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ACLU ‘stunned’ as N.M. judge rules gay marriage legal, despite law

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New Mexico doesn't have a specific constitutional provision or law that allows same-sex marriages, but a judge said on Monday that prohibiting the unions is a form of sexual discrimination — and by proxy, ruled gay marriage legal.

The American Civil Liberties Union of New Mexico called the judge's actions "monumental" and unexpected, The Associated Press reported.

ACLU attorney Laura Schauer Ives said she was shocked by the broad interpretation of law handed down by State District Judge Alan Malott, seen as a far-reaching thumbs-up to gay marriage in a state that doesn't have a law allowing the unions, AP reported.

The case started with a dying woman's request that the state recognize on her death certificate her long-time lesbian partnership with another woman. A short hearing ensued, and nobody objected to the request, AP reported.

And so Mr. Malott ruled in the woman's favor — but then he also went above and beyond and ruled on the larger issue that couple and five other gay couples wanted legally addressed: Can the state prevent them from obtaining marriage licenses?

The judge said no. Doing so violates state laws against sexual discrimination, he ruled, AP reported.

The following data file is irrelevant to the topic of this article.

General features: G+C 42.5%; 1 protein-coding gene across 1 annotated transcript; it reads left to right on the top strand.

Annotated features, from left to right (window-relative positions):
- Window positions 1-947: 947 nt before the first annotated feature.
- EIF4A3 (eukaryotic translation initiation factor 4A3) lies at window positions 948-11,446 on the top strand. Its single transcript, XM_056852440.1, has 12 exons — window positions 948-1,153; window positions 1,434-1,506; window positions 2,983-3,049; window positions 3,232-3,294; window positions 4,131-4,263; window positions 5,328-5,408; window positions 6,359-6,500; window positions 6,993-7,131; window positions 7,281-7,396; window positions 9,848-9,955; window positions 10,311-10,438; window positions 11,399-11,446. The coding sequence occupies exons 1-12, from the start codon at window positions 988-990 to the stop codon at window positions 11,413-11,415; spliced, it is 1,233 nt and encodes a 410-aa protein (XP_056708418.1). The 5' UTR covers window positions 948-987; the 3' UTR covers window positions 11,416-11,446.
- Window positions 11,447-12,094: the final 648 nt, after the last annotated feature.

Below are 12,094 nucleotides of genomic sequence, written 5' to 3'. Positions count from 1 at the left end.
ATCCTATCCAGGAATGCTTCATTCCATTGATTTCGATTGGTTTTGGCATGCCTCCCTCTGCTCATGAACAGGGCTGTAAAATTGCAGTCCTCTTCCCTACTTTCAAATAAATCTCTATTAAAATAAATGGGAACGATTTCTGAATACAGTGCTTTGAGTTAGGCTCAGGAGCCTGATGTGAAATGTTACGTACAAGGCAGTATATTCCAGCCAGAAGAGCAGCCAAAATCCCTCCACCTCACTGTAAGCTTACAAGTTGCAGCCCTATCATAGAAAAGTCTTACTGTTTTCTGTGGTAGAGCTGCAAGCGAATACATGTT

"We were stunned and amazed," Ms. Ives said, about the judge's ruling, largely seen as a judicial stamp of approval for gay marriages to go forth in New Mexico.

Bernalillo County, on the heels of the order, reported it would start issuing gay marriage licenses on Tuesday, AP reported.

But some legal minds are cautioning against running statewide with that ruling. Assistant Attorney General Scott Fuqua warned that the judge's decision wasn't applicable to all 30 counties in New Mexico, but rather only on the two counties involved with that particular case: Santa Fe and Bernalillo, AP reported.

Still, it's not yet clear how clerks in those 30 counties might weigh the judge's decision against the assistant attorney general's caveat.

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